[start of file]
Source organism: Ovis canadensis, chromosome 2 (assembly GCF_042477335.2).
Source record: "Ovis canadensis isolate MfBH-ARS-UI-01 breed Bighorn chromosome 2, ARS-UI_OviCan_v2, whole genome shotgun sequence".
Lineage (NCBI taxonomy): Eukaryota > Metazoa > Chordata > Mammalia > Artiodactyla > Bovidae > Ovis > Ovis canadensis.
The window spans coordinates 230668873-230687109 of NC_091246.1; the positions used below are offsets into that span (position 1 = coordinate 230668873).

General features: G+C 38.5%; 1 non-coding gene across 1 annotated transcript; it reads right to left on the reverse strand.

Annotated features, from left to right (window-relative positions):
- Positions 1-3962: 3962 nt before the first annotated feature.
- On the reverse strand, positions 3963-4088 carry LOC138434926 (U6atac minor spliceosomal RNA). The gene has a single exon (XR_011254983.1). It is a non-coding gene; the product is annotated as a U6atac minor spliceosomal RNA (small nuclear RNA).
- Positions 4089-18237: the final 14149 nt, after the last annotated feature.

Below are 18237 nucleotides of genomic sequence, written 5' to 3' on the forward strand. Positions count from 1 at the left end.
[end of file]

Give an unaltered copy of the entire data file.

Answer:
Source organism: Ovis canadensis, chromosome 2 (assembly GCF_042477335.2).
Source record: "Ovis canadensis isolate MfBH-ARS-UI-01 breed Bighorn chromosome 2, ARS-UI_OviCan_v2, whole genome shotgun sequence".
Lineage (NCBI taxonomy): Eukaryota > Metazoa > Chordata > Mammalia > Artiodactyla > Bovidae > Ovis > Ovis canadensis.
The window spans coordinates 230668873-230687109 of NC_091246.1; the positions used below are offsets into that span (position 1 = coordinate 230668873).

General features: G+C 38.5%; 1 non-coding gene across 1 annotated transcript; it reads right to left on the reverse strand.

Annotated features, from left to right (window-relative positions):
- Positions 1-3962: 3962 nt before the first annotated feature.
- On the reverse strand, positions 3963-4088 carry LOC138434926 (U6atac minor spliceosomal RNA). The gene has a single exon (XR_011254983.1). It is a non-coding gene; the product is annotated as a U6atac minor spliceosomal RNA (small nuclear RNA).
- Positions 4089-18237: the final 14149 nt, after the last annotated feature.

Below are 18237 nucleotides of genomic sequence, written 5' to 3' on the forward strand. Positions count from 1 at the left end.